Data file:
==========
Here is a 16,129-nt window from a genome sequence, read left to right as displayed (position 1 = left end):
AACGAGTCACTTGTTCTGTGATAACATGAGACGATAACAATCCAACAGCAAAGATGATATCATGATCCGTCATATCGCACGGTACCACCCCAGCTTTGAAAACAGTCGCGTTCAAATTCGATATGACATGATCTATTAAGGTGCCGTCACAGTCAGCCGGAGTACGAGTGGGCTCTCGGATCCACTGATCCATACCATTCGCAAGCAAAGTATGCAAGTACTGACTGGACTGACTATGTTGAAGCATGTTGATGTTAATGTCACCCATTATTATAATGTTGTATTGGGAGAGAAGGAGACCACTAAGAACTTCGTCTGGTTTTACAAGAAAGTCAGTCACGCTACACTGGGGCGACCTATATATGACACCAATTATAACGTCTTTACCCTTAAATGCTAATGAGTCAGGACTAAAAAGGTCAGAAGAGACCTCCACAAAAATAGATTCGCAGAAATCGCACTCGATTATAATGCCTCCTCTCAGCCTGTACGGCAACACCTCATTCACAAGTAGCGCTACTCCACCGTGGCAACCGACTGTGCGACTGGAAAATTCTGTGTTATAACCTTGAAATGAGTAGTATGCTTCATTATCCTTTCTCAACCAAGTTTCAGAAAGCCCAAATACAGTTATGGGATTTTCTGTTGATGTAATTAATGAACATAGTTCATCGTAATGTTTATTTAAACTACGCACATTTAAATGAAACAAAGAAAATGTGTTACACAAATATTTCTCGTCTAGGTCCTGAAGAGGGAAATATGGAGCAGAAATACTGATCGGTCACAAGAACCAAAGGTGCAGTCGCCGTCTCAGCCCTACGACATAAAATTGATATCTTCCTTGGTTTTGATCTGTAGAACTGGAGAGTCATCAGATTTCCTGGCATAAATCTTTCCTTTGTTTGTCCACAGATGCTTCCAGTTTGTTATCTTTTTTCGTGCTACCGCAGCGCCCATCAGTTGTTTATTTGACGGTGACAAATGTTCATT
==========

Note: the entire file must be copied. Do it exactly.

Here is a 16,129-nt window from a genome sequence, read left to right as displayed (position 1 = left end):
AACGAGTCACTTGTTCTGTGATAACATGAGACGATAACAATCCAACAGCAAAGATGATATCATGATCCGTCATATCGCACGGTACCACCCCAGCTTTGAAAACAGTCGCGTTCAAATTCGATATGACATGATCTATTAAGGTGCCGTCACAGTCAGCCGGAGTACGAGTGGGCTCTCGGATCCACTGATCCATACCATTCGCAAGCAAAGTATGCAAGTACTGACTGGACTGACTATGTTGAAGCATGTTGATGTTAATGTCACCCATTATTATAATGTTGTATTGGGAGAGAAGGAGACCACTAAGAACTTCGTCTGGTTTTACAAGAAAGTCAGTCACGCTACACTGGGGCGACCTATATATGACACCAATTATAACGTCTTTACCCTTAAATGCTAATGAGTCAGGACTAAAAAGGTCAGAAGAGACCTCCACAAAAATAGATTCGCAGAAATCGCACTCGATTATAATGCCTCCTCTCAGCCTGTACGGCAACACCTCATTCACAAGTAGCGCTACTCCACCGTGGCAACCGACTGTGCGACTGGAAAATTCTGTGTTATAACCTTGAAATGAGTAGTATGCTTCATTATCCTTTCTCAACCAAGTTTCAGAAAGCCCAAATACAGTTATGGGATTTTCTGTTGATGTAATTAATGAACATAGTTCATCGTAATGTTTATTTAAACTACGCACATTTAAATGAAACAAAGAAAATGTGTTACACAAATATTTCTCGTCTAGGTCCTGAAGAGGGAAATATGGAGCAGAAATACTGATCGGTCACAAGAACCAAAGGTGCAGTCGCCGTCTCAGCCCTACGACATAAAATTGATATCTTCCTTGGTTTTGATCTGTAGAACTGGAGAGTCATCAGATTTCCTGGCATAAATCTTTCCTTTGTTTGTCCACAGATGCTTCCAGTTTGTTATCTTTTTTCGTGCTACCGCAGCGCCCATCAGTTGTTTATTTGACGGTGACAAATGTTCATT